Assemblyman Mike Morrell, R-Rancho Cucamonga, who chairs the caucus, a bipartisan group of state lawmakers who represent communities in San Bernardino and Riverside counties, focused his first locally held caucus meeting on education.
Area educators focused their remarks on such issues as the need to improve Inland Empire students' readiness for college and the lingering budget problems that continue to challenge school districts, community colleges and public universities.
The meeting took place at Cal State San Bernardino, where university President Tomas Morales was included in the speakers' lineup along with Dale Marsden, superintendent of the San Bernardino City Unified School District, and Gregory Gray, chancellor of the Riverside Community College District.
Along with Morrell, other caucus members at the meeting were Assemblywoman Cheryl Brown, D-San Bernardino, and Assemblyman Jose Medina, D-Riverside.
Morrell said he and other caucus members will discuss what policy ideas they can agree on and send a letter to the governor with their recommendations. He plans to hold another local caucus meeting on business issues.
"Before we can being to collaborate, we need to communicate," Morrell said.
The governor's budget proposal, subject to revision later this month, would give the California State University system a $125 million funding boost. Morales said in his remarks that the money is welcome at campuses, like the San Bernardino one, that have had to withhold admission to qualified students due to budget shortfalls. But even that extra funding won't be enough to completely reopen the San Bernardino campus' lecture halls to new students, he said.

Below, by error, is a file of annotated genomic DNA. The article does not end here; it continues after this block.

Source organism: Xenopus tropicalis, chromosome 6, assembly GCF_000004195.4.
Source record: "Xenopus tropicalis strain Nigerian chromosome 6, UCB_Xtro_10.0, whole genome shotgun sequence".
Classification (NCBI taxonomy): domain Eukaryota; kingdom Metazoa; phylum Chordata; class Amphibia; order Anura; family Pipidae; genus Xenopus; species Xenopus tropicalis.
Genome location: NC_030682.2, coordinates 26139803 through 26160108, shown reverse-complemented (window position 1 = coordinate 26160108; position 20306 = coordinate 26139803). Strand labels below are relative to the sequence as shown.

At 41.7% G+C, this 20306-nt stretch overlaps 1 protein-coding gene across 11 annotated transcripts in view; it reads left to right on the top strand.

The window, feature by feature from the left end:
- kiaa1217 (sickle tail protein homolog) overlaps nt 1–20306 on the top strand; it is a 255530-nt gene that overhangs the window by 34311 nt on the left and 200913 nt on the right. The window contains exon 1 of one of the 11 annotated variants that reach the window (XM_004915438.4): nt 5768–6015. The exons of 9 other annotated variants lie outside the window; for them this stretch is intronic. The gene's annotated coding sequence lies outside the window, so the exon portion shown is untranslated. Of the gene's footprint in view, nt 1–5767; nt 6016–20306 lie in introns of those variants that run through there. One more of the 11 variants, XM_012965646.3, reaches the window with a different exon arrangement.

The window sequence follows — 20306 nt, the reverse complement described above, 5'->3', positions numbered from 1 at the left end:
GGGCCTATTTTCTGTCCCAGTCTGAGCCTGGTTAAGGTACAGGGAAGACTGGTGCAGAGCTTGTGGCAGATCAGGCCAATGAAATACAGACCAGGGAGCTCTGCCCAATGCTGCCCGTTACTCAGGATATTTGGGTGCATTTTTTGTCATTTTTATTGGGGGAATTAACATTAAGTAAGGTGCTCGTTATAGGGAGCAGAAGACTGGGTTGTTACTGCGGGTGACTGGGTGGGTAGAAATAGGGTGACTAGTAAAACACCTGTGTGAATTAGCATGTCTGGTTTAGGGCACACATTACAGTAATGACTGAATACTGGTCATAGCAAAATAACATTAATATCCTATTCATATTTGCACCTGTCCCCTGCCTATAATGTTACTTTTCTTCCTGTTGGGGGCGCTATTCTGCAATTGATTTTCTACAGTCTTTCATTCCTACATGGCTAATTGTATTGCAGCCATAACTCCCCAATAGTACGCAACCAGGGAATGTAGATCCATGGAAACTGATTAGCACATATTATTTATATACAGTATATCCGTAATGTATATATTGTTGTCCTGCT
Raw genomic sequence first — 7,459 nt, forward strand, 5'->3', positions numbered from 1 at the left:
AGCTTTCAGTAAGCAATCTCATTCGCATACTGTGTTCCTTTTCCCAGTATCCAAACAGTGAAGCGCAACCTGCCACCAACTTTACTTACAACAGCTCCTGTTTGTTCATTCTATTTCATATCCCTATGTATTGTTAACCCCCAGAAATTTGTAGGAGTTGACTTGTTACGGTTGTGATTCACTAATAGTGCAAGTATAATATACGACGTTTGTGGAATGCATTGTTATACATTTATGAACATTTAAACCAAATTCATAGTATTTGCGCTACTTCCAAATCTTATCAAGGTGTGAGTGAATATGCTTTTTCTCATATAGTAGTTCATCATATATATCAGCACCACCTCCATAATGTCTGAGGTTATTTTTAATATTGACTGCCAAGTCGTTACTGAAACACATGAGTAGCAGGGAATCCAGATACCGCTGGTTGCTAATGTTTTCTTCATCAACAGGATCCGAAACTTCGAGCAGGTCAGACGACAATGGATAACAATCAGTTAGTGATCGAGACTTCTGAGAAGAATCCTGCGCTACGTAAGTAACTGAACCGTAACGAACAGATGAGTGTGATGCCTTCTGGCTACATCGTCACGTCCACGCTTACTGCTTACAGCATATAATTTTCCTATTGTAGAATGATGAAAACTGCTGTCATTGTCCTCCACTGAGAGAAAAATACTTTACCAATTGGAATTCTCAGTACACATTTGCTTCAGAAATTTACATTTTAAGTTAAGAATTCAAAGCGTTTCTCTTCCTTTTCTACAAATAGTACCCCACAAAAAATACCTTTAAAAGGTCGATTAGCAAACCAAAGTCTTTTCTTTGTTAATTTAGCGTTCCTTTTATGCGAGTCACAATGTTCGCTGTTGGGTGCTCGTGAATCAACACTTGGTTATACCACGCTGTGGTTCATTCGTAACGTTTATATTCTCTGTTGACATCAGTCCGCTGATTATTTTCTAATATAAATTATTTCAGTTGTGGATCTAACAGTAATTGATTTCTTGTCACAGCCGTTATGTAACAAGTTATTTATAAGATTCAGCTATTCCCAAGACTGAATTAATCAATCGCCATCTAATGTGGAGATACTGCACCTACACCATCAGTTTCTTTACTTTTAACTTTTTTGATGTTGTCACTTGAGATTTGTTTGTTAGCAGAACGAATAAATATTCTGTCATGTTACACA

"We're going to have to reject significant numbers of qualified students," Morales said.
"We have reached a point where we really have to have a new Master Plan," he added.
The state's Master Plan for Higher Education, adopted in 1960, set forth that University of California and California State University students would be asked to pay fees related to their education, but not tuition. Over the past decade, however, rising student fees at both public university systems have made the idea of a tuition-free university something of a fiction.
Also on Friday, Marsden said he supports the governor's plan to divert funding from special programs to districts with high numbers of English-learners and economically disadvantaged students. Although the idea has been criticized as unfair to students in districts that would lose money, Marsden said opponents' position is analogous to an insistence that all emergency room patients receive the same dollar value of treatment.
"I would argue that equality does not necessarily mean 'equal,'" Marsden said. "Not all kids need CPR, but ours do. "
Gray said his community college district cannot afford over the long-term to provide popular but expensive courses at a price of $46 per unit. Dental hygienists' classes, he said, cost the district about $540 per unit to teach.
Gray also said districts should be able to charge higher rates for expensive programs that can directly lead to employment.